• Implement IaC scanning via existing developer tools and workflows like integrated development environments (IDEs) or as pre-commit hooks to surface feedback as early as possible alongside other software testing.
  • Embed IaC policy enforcement into version control systems (VCS) and continuous integration/continuous deployment (CI/CD) pipelines to ensure code is secure before deployment.Classify and route a response to the right individual or team.
  • Ensure every IaC deployment is triggered from a verified user on a known machine with a monitored network.

Scan open-source packages for known vulnerabilities

Modern applications are made up of up to 98% of open source components, most of which contain known vulnerabilities. To keep track of these vulnerabilities, databases such as Common Vulnerabilities and Exposures (CVE) provide all of the history, metadata, and background on known vulnerabilities.

Discovering those vulnerabilities within your code libraries and routinely upgrading or patching them is a foundational part of securing applications.

  • Scan your local and hosted code repositories for known vulnerabilities, bumping packages when a vulnerability is identified.
  • Continuously scan repositories to stay on top of newly released CVEs.
  • Leverage risk scores such as CVSS and business criticality to prioritize updating packages when 100% patching isn’t possible.

Scan images across the development lifecycle

Containers add another layer of abstraction that help build software once to run anywhere. And when it comes to security, the container abstraction can contain both misconfigurations and vulnerabilities. For example, an application can use a vulnerable open-source package alongside a configuration exposing port 22 or root as the default user. Together, those issues make overprivileged access and, ultimately, complete control of a container far easier. Similarly, a Dockerfile could be fully locked down, but a vulnerability that enables remote code execution in the REST API of a web service could allow attackers to easily inject malicious code.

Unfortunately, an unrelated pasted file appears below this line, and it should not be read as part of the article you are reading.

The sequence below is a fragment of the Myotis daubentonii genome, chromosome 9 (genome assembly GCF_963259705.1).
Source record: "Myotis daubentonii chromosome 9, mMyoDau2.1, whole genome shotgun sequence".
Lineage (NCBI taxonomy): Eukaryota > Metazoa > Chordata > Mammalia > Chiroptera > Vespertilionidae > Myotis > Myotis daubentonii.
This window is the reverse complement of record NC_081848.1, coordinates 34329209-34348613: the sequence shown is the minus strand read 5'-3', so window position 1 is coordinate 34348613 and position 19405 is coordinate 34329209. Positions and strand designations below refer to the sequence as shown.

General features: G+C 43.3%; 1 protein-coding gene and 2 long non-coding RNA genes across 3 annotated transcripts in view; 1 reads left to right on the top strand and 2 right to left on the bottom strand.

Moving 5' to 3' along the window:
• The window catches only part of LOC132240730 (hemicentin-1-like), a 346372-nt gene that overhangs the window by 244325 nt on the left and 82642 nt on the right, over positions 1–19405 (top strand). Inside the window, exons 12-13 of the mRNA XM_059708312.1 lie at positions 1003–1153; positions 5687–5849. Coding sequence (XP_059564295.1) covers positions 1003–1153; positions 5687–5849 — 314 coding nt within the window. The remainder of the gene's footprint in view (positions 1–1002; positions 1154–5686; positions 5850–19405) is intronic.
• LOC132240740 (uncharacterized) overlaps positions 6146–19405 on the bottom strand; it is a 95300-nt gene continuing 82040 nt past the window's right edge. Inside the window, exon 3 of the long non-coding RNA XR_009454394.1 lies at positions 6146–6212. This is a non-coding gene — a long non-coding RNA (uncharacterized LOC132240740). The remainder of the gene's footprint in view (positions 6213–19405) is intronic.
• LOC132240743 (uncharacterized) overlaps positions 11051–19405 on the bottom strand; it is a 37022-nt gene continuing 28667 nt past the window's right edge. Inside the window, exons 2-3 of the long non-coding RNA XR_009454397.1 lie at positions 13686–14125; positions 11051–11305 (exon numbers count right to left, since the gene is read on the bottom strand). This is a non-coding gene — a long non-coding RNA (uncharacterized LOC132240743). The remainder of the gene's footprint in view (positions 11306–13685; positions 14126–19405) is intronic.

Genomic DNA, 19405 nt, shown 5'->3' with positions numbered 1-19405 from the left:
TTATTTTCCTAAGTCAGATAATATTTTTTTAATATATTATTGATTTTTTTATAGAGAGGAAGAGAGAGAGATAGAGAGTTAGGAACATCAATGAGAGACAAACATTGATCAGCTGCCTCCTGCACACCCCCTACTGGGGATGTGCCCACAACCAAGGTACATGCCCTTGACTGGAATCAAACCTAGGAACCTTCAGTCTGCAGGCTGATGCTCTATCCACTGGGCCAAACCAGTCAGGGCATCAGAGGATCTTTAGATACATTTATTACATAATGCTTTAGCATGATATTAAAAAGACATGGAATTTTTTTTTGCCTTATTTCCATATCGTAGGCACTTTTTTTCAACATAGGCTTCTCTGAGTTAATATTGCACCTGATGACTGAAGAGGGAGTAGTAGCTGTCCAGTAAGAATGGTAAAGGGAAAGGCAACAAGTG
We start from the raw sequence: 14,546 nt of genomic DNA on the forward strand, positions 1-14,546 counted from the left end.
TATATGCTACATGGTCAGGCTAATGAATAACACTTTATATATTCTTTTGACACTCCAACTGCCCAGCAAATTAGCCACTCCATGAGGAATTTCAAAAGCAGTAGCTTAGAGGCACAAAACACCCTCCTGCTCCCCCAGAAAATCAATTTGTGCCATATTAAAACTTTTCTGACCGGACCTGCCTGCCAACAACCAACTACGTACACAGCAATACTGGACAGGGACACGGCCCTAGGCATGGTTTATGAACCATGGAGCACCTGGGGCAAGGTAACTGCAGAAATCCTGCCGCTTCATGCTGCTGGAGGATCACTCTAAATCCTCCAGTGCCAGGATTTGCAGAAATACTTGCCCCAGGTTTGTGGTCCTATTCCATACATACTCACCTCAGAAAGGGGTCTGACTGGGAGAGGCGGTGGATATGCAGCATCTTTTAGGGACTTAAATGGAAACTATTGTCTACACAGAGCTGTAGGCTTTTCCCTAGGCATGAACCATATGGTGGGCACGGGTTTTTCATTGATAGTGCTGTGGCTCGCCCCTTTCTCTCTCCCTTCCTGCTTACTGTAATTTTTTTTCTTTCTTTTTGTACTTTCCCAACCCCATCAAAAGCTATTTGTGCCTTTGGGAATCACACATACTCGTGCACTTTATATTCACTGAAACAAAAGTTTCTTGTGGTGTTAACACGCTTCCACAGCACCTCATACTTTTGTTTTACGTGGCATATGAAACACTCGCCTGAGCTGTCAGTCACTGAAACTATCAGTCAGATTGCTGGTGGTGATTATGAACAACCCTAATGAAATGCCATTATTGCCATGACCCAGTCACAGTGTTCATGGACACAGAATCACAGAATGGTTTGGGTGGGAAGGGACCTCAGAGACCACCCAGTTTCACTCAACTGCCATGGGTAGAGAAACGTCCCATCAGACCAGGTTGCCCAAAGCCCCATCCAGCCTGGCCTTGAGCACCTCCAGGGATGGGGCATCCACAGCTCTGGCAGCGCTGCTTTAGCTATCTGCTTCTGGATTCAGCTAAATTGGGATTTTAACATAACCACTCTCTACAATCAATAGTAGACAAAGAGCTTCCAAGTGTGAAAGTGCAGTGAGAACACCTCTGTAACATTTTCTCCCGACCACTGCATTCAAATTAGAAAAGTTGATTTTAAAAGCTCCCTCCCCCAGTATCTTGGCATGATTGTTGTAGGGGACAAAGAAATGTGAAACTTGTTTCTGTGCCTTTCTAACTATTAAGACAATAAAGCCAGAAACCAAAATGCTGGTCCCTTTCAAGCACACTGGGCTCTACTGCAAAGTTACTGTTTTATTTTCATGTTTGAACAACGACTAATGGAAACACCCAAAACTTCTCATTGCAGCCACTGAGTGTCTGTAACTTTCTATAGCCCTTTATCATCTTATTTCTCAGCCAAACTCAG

This is compounded by the fact that images are typically stored in and integrated from registries that may also be vulnerable to poisoning.

  • Images should be scanned continuously at each stage—locally, at the build phase of a CI/CD pipeline, from the registry, and at runtime—to identify vulnerabilities, malware, and misconfigurations that are continuously evolving.
  • If an image is from an unknown source, it’s also important to test that image in an image sandbox scanner to expose malware. This should be performed locally, in repositories after building images, in registries, and continuously at runtime.
  • Check the trustworthiness of an image by only allowing trusted images from trusted sources to avoid image poisoning attacks.

Comply with VCS security best practices

Your supply chain is only as secure as the system that stores and manages it. For most cloud-native applications, that means the use of a VCS. Without the right access controls and branch protections in place, however, a misconfigured VCS can be the perfect entrance for a supply chain attack.